On October 26, 2017, the U.S. Environmental Protection Agency (EPA) published in the Federal Register a proposed rule on reporting requirements for the Toxic Substances Control Act (TSCA) mercury inventory.  82 Fed. Reg. 49564.  Under TSCA Section 8(b)(10)(B), the mercury inventory, which includes mercury “supply, use, and trade” in the United States, is required to be published every three years.  Information on the 2017 mercury inventory report is available in our blog item "EPA Releases Inventory Report of Mercury Supply, Use, and Trade in the U.S."

Through this proposed rule, EPA is on its way to delivering timely on its mandate under TSCA Section 8(b)(10)(D) to promulgate a rule within two years of the enactment of new TSCA (by June 22, 2018) that will require “any person who manufactures [including import] mercury or mercury-added products or otherwise intentionally uses mercury in a manufacturing process” to make periodic reports to EPA to assist in the preparation of the mercury inventory. 

TSCA Section 8(b)(10)(C) further directs to “identify any manufacturing processes or products that intentionally add mercury; and … recommend actions, including proposed revisions of Federal law or regulations, to achieve further reductions in mercury use.”  The proposed rule, however, states that “[a]t this time, EPA is not making such identifications or recommendations.”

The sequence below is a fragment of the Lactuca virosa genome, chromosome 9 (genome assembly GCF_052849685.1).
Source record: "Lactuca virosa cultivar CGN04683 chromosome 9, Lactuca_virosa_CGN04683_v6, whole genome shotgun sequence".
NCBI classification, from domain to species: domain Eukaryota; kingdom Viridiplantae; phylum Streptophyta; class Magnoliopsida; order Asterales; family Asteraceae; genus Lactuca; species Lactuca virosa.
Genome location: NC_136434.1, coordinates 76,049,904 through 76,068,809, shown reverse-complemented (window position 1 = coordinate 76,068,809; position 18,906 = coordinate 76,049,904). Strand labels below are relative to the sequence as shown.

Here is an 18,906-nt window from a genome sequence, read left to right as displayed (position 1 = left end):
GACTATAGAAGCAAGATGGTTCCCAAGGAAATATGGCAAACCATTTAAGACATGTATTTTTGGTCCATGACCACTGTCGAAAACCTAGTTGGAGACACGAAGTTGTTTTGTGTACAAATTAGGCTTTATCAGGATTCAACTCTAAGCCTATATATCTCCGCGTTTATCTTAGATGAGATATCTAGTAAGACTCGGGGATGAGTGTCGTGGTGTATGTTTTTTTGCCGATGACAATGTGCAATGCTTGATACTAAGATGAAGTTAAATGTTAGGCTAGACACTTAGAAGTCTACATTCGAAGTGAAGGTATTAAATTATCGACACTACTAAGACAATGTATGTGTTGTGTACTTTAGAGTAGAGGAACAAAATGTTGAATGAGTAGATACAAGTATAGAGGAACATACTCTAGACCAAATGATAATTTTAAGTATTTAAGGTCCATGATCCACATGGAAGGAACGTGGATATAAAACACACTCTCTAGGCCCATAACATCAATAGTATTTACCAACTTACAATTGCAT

The proposed rule requests comments on several changes, including:

  • On the proposed limited data collection requirements, such as the identification of countries that manufacture, import, or export mercury-added products (i.e., countries of origin and destination), as well as the identification of purchasing or receiving industry sectors via North American Industrial Classification System (NAICS) codes, to inform activities under the Minamata Convention on Mercury;